@HinTN: Could be just low name recognition at this point.

    @ Kay — you’re right about the media criticism; it often lacks nuance, and I count myself among the bloggers who should be more precise. The national celebri-pundits deserve every bit of criticism heaped upon them and a lot more, and overall, I’d say our national political coverage sucks big green gators.

    But that’s not the whole story; locally, and occasionally even nationally, hard-working journalists are doing fine work. They just don’t get as much attention as Politico.

    I read or heard someone say once that journalists should cover goings-on in DC the way they cover intrigues in foreign capitals, which tends to be less personality focused and more driven by analysis. That seems about right to me.

  5. 5
    Baud says:


    He’s got a good blog.

    I get a little uncomfortable with the media criticism too, because I think it can veer into Palinesque “lamestream media” sloganeering and I don’t think that’s fair or accurate. Most working journalists don’t make anywhere near what the tippy-top celebrity tier make

    Also too.

  6. 6
    Kay says:

    @Betty Cracker:

    I just think about Tom Troy, who is the political reporter at the Toledo Blade. The idea that he’s some kind of “villager” is bizarre. He’s like slumped against the wall for hours at the rallies I sometimes attend with his legal pad out and I would be surprised if he’s making even 40k. A world without local media should be terrifying to people.

  7. 7
    Betty Cracker says:

    @Kay: Yes, it should. A childhood friend and I went to college together, and she majored in journalism and went on to have an illustrious career at a well-known newspaper. It has been fascinating to follow the plight of the craft through her perspective as the news media was roiled by the Internet and corporate newspaper consolidation. Fascinating like watching a train wreck on a bridge over a nuclear plant located on a fault line, so yes, scary as all hell. Without local media to shed a light on what the corporations and corrupt politicos are up to, we’ll be totally screwed.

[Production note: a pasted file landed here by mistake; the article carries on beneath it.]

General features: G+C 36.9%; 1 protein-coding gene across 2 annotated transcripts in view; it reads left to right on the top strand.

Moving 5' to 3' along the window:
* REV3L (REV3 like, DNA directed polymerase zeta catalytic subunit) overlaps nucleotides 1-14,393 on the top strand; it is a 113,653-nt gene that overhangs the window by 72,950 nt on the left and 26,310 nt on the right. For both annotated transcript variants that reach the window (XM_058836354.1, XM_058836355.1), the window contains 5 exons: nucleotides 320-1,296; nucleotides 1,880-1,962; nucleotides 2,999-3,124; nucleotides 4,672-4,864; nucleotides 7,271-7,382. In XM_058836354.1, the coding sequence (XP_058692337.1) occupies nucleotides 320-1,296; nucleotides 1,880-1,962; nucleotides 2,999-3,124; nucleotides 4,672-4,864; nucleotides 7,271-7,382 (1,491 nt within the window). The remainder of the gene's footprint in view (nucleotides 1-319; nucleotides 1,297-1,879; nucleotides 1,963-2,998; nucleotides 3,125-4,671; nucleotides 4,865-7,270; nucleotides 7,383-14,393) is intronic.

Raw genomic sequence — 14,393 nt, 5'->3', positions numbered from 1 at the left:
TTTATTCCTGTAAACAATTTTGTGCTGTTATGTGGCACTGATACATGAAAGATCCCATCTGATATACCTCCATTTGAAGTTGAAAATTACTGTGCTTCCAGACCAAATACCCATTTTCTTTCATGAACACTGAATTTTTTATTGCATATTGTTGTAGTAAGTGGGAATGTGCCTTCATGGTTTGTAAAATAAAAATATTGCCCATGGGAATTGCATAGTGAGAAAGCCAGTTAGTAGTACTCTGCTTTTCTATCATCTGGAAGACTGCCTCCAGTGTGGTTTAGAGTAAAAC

8. 8
    Elizabelle says:

    @Betty Cracker:

    Wow. Could we get your illustrious friend to blog here occasionally, under a pen name and deep, deep cover?

    I’d love to hear what she has to say.

  9. 9
    Elizabelle says:

    I whine about the media with too broad a brush, but my hometown paper is the Washington Post, and look what’s happened to it since Katharine Graham died in summer, 2001.

    Used to be so proud of it. Now, it’s got a few bright spots (some interesting narrative nonfiction with photos articles; allegedly Dana Priest still works there, but you see the Loch Ness monster more).

    However, it’s dragged down by Fred Hiatt and his band o jackwad neocons. Scooter Libby convicted? The horror, the horror, we say. Plus George “Don’t believe in climate change” Will.

    WaPost stops publishing the TV schedule and my favorite comics and that is it.

  10. 10
    Linnaeus says:

    I grew up in Michigan, and almost all of my family is there, so I like to keep up on what’s going on in the state. Eclectablog is one of my favorite places to go to for Michigan political news.

    I have to say I’m surprised at Schauer’s poll numbers right now. I thought they’d be worse.

  11. 11

    Down here in Florida we have a good number of bloggers who write about local politics, covering issues that the local mainstream doesn’t cover in depth. More than once a local blogger has brought up an issue — Everglades encroachment by developers or Big Sugar’s total dominance of the state legislature — only to have the papers pick it up as if it was their own work. I guess sourcing to a blog is still considered to be “getting it off the internet.” We’re the kids in the basement.